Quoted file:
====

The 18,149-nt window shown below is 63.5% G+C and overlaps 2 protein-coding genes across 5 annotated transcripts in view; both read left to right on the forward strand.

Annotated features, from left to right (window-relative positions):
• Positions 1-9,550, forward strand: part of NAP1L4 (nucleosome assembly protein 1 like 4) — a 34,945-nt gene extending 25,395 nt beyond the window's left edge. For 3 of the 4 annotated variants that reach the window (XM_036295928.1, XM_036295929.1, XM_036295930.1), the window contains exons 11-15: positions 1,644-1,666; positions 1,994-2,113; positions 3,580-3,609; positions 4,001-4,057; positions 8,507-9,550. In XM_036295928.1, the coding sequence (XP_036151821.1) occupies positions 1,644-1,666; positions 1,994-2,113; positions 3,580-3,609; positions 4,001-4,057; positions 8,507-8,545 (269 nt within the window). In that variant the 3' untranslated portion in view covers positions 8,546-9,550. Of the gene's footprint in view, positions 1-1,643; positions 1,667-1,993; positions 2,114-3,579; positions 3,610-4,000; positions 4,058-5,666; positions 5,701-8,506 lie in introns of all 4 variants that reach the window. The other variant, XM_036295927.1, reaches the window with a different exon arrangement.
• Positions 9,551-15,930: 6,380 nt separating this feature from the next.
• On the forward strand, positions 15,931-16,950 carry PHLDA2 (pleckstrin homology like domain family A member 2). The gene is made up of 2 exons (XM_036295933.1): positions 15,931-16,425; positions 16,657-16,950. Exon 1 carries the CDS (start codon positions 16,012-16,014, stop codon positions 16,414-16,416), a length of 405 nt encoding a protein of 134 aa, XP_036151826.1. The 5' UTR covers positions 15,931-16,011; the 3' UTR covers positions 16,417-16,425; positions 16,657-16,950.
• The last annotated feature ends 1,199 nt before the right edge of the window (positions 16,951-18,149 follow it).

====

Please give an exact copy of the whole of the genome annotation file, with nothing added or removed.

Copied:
The 18,149-nt window shown below is 63.5% G+C and overlaps 2 protein-coding genes across 5 annotated transcripts in view; both read left to right on the forward strand.

Annotated features, from left to right (window-relative positions):
• Positions 1-9,550, forward strand: part of NAP1L4 (nucleosome assembly protein 1 like 4) — a 34,945-nt gene extending 25,395 nt beyond the window's left edge. For 3 of the 4 annotated variants that reach the window (XM_036295928.1, XM_036295929.1, XM_036295930.1), the window contains exons 11-15: positions 1,644-1,666; positions 1,994-2,113; positions 3,580-3,609; positions 4,001-4,057; positions 8,507-9,550. In XM_036295928.1, the coding sequence (XP_036151821.1) occupies positions 1,644-1,666; positions 1,994-2,113; positions 3,580-3,609; positions 4,001-4,057; positions 8,507-8,545 (269 nt within the window). In that variant the 3' untranslated portion in view covers positions 8,546-9,550. Of the gene's footprint in view, positions 1-1,643; positions 1,667-1,993; positions 2,114-3,579; positions 3,610-4,000; positions 4,058-5,666; positions 5,701-8,506 lie in introns of all 4 variants that reach the window. The other variant, XM_036295927.1, reaches the window with a different exon arrangement.
• Positions 9,551-15,930: 6,380 nt separating this feature from the next.
• On the forward strand, positions 15,931-16,950 carry PHLDA2 (pleckstrin homology like domain family A member 2). The gene is made up of 2 exons (XM_036295933.1): positions 15,931-16,425; positions 16,657-16,950. Exon 1 carries the CDS (start codon positions 16,012-16,014, stop codon positions 16,414-16,416), a length of 405 nt encoding a protein of 134 aa, XP_036151826.1. The 5' UTR covers positions 15,931-16,011; the 3' UTR covers positions 16,417-16,425; positions 16,657-16,950.
• The last annotated feature ends 1,199 nt before the right edge of the window (positions 16,951-18,149 follow it).